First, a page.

2. Thank you for such a heartfelt post. It makes me more aware of the relationship that is being built between my son and his aunt who lives nearby. I truly appreciate her love and affection of him. It will be interesting to see how the relationship will develop.

  3. Damn you, you made me cry! How absolutely beautifully written. I was an aunt long before I was a mother and I always knew how special a relationship it was. Those children are so very lucky that you’re part of their village.

  4. I am just sitting here crying. So beautifully written. I’ve often thought about you and the challenges you’ve faced. It shouldn’t be that hard. And now you are part of a gorgeous bigger family and how lovely that you have realised the role you can play….that alice is a real little blonde bombshell and we love you sharing her with us too.

    big hugs,
    corrie:)

  5. Great post! I am in a similar position, childless due to circumstance and not by choice. I have only recently started to think the way you describe – I have shifted the focus from seeing my god daughter and now my nieces as a second best to acknowledging being an auntie as my true role. I have a god daughter, two nieces and my partner has two children.

  6. What a wonderful aunt you are.
    Those children are blessed to have you in their lives.
    I wish we had someone like you in our kids lives.
    My 3 girls are the result of IVF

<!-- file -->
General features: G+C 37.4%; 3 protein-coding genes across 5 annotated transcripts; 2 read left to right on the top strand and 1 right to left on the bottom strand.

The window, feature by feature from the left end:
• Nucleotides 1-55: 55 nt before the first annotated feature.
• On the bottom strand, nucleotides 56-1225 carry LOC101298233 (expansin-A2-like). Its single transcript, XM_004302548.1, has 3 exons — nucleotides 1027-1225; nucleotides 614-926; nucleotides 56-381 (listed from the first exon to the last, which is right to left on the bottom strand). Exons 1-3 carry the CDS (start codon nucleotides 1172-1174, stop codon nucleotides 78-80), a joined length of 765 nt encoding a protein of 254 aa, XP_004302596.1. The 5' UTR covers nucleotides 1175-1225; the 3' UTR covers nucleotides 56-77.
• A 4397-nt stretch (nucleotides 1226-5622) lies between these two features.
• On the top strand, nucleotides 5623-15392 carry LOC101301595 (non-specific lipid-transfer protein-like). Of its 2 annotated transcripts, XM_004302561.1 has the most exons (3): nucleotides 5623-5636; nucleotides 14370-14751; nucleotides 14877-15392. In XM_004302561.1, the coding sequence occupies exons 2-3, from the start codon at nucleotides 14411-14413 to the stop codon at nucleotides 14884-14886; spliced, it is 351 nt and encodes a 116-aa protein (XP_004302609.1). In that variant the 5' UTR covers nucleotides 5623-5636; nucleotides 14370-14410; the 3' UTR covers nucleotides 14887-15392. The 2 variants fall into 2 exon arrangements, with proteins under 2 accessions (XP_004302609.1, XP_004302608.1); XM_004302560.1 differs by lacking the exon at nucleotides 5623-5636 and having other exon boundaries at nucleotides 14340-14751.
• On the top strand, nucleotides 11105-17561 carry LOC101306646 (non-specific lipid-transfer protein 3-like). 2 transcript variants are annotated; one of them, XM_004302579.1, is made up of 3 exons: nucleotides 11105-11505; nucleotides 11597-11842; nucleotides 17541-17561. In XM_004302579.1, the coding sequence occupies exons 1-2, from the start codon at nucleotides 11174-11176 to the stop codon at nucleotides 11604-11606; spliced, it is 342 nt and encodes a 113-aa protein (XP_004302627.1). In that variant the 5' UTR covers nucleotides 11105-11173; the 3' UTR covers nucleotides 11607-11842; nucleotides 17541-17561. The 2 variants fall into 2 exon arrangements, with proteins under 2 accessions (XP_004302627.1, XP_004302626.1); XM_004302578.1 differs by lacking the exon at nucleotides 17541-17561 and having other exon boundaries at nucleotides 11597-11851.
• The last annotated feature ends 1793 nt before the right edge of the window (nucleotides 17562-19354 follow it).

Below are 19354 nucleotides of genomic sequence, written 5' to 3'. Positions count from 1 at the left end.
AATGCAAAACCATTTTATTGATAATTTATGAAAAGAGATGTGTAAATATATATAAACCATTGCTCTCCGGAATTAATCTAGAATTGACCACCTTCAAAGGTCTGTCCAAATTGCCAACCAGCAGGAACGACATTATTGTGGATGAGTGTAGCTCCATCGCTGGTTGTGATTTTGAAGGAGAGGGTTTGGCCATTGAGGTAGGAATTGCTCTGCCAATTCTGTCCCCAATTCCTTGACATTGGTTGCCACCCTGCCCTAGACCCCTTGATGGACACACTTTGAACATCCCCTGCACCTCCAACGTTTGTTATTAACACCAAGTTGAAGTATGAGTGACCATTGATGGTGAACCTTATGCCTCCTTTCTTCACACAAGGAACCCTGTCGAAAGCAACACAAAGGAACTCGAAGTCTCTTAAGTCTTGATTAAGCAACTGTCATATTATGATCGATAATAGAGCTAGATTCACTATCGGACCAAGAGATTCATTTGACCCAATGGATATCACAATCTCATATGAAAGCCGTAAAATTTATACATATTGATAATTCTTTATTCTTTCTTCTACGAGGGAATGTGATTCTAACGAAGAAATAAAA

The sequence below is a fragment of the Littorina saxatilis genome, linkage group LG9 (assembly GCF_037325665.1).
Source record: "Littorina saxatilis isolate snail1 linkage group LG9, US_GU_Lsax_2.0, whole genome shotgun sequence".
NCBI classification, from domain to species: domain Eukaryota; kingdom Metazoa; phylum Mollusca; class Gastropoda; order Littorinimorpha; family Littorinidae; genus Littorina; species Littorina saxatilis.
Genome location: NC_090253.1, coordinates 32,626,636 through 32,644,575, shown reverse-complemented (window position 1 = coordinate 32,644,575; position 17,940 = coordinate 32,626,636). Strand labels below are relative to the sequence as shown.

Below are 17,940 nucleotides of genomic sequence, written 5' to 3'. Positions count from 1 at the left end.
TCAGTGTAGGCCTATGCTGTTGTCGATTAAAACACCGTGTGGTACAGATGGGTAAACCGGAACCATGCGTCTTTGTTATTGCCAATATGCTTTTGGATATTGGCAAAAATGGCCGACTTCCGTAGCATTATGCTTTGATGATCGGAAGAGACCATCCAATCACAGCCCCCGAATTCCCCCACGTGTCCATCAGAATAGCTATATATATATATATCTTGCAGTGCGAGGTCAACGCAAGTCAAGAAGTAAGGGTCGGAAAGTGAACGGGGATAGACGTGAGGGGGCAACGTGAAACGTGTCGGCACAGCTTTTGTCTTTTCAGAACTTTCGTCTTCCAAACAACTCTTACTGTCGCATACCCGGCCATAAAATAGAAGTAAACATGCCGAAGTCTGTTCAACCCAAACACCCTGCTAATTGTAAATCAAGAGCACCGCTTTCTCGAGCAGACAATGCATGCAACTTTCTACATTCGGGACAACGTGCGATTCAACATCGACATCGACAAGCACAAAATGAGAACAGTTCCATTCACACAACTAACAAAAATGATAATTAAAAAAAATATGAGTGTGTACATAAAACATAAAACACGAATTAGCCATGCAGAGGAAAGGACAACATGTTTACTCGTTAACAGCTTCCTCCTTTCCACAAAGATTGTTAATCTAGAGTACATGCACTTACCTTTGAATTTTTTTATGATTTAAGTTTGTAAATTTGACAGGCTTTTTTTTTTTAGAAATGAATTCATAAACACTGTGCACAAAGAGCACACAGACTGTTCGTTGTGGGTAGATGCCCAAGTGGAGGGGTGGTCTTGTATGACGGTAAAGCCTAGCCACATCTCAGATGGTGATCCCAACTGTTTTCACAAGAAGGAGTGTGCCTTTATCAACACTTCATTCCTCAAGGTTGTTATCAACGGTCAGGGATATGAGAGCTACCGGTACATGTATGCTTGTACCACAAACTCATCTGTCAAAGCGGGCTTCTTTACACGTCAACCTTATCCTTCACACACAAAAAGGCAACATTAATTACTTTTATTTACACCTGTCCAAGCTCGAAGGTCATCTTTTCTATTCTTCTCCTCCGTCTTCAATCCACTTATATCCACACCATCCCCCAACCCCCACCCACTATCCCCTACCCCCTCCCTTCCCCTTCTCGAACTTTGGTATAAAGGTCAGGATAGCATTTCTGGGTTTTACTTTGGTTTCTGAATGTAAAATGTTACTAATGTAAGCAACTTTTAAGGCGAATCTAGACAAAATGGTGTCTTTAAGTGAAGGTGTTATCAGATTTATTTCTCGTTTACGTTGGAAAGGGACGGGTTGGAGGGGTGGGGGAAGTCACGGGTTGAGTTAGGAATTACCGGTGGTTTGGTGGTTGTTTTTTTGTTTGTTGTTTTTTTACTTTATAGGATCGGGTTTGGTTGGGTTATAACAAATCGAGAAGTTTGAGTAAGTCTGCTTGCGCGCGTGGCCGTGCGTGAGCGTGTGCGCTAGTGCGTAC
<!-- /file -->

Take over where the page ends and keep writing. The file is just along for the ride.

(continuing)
13 pregnancies,15 babies,we brought 3 living children home from the hospital so I totally get the stress of IVF.

    lots of gentle hugs

  7. Your words are simply wonderful! Even though I am a parent, I feel the same about my neices and nephews. Four of them live next door to us and our relationship is very special – not parent/child, but something wonderful on it’s own. I love being the one they come to to tell something that maybe they aren’t quite ready to discuss with Mom or Dad. I have found that they often come to me to get some individual listening attention – living in a househould with 4 kids can sometimes ( maybe always . . .) be chaotic. I love providing that space for them and I know that my daughter does the same with her aunt!

  8. You openhearted, generous, loving woman! Those kids are so lucky to have you and Sean! And the cool thing is that you see each one of them as seperate, unique people and are capable of enjoying their friendship. That can be kinda hard for the parents who are responsible and burdened with all those hopes and dreams. Bravo for a close-knit family!

  9. My best female relationship was my aunt. Aunts and Uncles are not parents which gives them leave to have a different relationship with the children in the family. Alice and Willem are also lucky to have another set of adults in their lives who adore them and to have a haven to go to where there is love and warmth and caring. I can’t wait to see them as teenagers. Teens are amazing. Watching their brains catch on to new concepts is as fascinating as watching toddlers.

  10. oh yes! aunts are so very special. growing up, my aunts held a huge place in my life and affections. as a child, it is so important to have adult role models apart from your parents to broaden your horizons (and to tell tales about your parents when they were young!). i wish my kids had someone like you in their lives.
    Amazing and beautiful post, bells. j x

  11. OK, I’ll admit it: I’m crying like a baby here. The combination of your writing skills with the depth of of your soul and the fineness of your mind is so very powerful. This is an amazing post, and I hope you find a second home for it where more people will be able to read it.